By Rohini Banerjee:
“When you’re a star, they let you do it. You can do anything. Grab them by the pussy. You can do anything.”
These shocking, terrifying words uttered by US presidential candidate Donald Trump have been all over the news in the past few days, highlighting how dangerously predominant rape culture still is. In this recording from 2005 (uncovered by The Washington Post last week), we hear Trump bragging about his license to sexually assault women just because he was famous. But it doesn’t just stop there – during the second presidential debate, Trump defended and nearly dismissed the gravity of these comments by calling it “locker room banter,” which was even more horrifying because he implied that this is how men talk about women in general and invoked the same old (and deeply problematic) ‘boys will be boys’ rhetoric. This rhetoric was made worse when on Monday (October 17), Melania Trump, during an interview with CNN, defended Trump’s comments, painting him as the victim by saying that he was ‘egged on’ into ‘boy talk’.
Melania’s comments were shocking, disturbing, and showed how deeply both women and men are conditioned into normalising rape culture because it is as common as ‘boy talk’ – but her comments didn’t come as a surprise, because during the course of the entire Trump campaign, she and all the other women involved in it (his two daughters and his campaign manager Kellyanne Conway) have been constantly excusing and standing by his horrifying and deplorable statements against women. Unfortunately, this isn’t an exception and women, especially in the past decade, have continued to excuse or condone assault by their politician (or any other public figure) husbands and relatives – including Trump’s opponent, Hillary Clinton.
Clinton has positioned herself in this presidential race as a feminist champion, as the complete counterpoint of a bigoted, vitriolic Trump; and yet, when her husband and erstwhile president Bill Clinton went through a series of sex scandals in the 90s – with multiple women coming forward to accuse him of harassment and assault – Hillary had stood by him. Hillary’s silence when it comes to Bill’s assault accusations is telling – it was politically motivated, as if she was ignoring her husband’s blatant disregard of female consent for the ‘greater good’ – and even though many of her supporters choose to ignore this about Hillary and give her a leeway because the ‘90s were a far less liberal time and it was difficult for women to speak out, it still doesn’t change the fact that Bill barely faced any legal consequences of his actions, and Hillary continues to support him and be married to him. In fact, when the accusations against Bill had just surfaced, Hillary sat beside him during an interview in 1992 playing the dutiful wife as he defended himself against his allegations. Melania Trump seems to have taken a page out of the same book in her defence of Donald Trump’s horrific comments.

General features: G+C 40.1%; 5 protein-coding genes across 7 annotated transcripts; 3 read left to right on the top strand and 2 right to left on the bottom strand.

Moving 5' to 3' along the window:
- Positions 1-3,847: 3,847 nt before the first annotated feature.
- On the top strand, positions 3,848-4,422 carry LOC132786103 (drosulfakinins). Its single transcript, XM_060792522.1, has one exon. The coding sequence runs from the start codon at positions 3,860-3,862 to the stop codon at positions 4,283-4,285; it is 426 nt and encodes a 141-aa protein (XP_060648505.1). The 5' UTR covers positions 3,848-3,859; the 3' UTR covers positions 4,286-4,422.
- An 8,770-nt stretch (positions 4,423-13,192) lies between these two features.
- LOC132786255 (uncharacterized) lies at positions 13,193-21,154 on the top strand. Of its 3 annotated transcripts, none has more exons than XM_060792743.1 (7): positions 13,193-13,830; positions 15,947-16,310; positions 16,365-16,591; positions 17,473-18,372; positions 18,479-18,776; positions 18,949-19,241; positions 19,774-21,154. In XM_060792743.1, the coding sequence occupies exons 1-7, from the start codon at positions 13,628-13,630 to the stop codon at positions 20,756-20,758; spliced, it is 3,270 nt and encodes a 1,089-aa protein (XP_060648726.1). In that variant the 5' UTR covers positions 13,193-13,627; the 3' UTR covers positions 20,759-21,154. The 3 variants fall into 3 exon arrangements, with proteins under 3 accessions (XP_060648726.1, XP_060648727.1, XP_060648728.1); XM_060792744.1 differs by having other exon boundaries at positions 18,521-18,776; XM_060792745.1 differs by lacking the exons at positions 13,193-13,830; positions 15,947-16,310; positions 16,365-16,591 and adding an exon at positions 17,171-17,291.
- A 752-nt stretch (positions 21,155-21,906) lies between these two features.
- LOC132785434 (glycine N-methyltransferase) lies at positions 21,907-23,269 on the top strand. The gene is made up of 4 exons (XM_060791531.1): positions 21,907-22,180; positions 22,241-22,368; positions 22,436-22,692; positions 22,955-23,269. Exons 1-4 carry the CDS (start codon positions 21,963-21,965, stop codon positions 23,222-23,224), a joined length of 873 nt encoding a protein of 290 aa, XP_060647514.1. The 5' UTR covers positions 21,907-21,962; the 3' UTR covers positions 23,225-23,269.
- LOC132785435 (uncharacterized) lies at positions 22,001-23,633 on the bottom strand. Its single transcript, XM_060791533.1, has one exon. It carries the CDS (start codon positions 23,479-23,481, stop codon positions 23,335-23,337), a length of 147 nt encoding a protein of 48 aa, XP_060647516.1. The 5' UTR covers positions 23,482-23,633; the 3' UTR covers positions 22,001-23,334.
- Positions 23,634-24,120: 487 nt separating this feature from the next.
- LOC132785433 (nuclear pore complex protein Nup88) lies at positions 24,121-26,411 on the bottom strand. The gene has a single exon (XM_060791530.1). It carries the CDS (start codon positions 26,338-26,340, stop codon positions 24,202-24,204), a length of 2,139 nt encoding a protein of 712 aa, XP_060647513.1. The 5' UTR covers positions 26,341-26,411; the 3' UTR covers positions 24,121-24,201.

Closer home, when prominent Tehelka journalist Tarun Tejpal was convicted for sexual assault in 2013, the editor of Tehelka, Shoma Chaudhury had reportedly sent around an email to her employees that Tejpal’s actions had been a ‘lapse of judgement’. Another public, widely talked about assault case, and yet another woman related to the perpetrator excusing his actions. This is a deeply disturbing occurrence, which is basically yet another convoluted means of blaming the survivor for her assault rather than her assaulter, and this, again is why we need to talk about rape culture. By calling the casual suggestion of “grabbing a woman by the pussy” without her consent as innocuous ‘boy talk’ and by supporting the actions of serially accused sexual harassers just because they might be celebrated public figures reinforces how assault is still seen as the survivor’s fault, and how the narratives of female survivors continue to be ignored in favour of the credibility of the male perpetrator.
Since the leaking of the Trump Tapes, countless women have been coming forward to accuse Trump of having sexually harassed or assaulted them, and their stories have been truly horrific. These include that of a former Miss USA contestant who Trump kissed twice without her consent, a receptionist at Trump Tower who he kissed against her will, of Trump walking in on teen pageant contestants while they were changing, of him sexually harassing a woman during the 1993 White House Correspondent Dinner and so on and so forth. There have been multiple attempts from Trump supporters to discredit these women already. But not just that, many of Trump’s female supporters have actually come forward with slogans such as “he can grab me by the pussy anytime,” continuing to reinforce how disturbing our response to sexual violence is, how rape culture continues to run rampant.
This is the culture that spawns men like Stanford rapist Brock Turner – who got away with reduced jail time because apparently, his future as an Olympic swimmer takes precedence over the trauma of his survivor. This is the culture which conditions women to accept assault as a reality, which conditions men to continue to joke about assault as if it’s ‘boy talk’. And this, is exactly why we need to have more and more conversations about rape culture, and hold these entitled male public figures accountable for their actions rather than ignore or excuse their behaviour.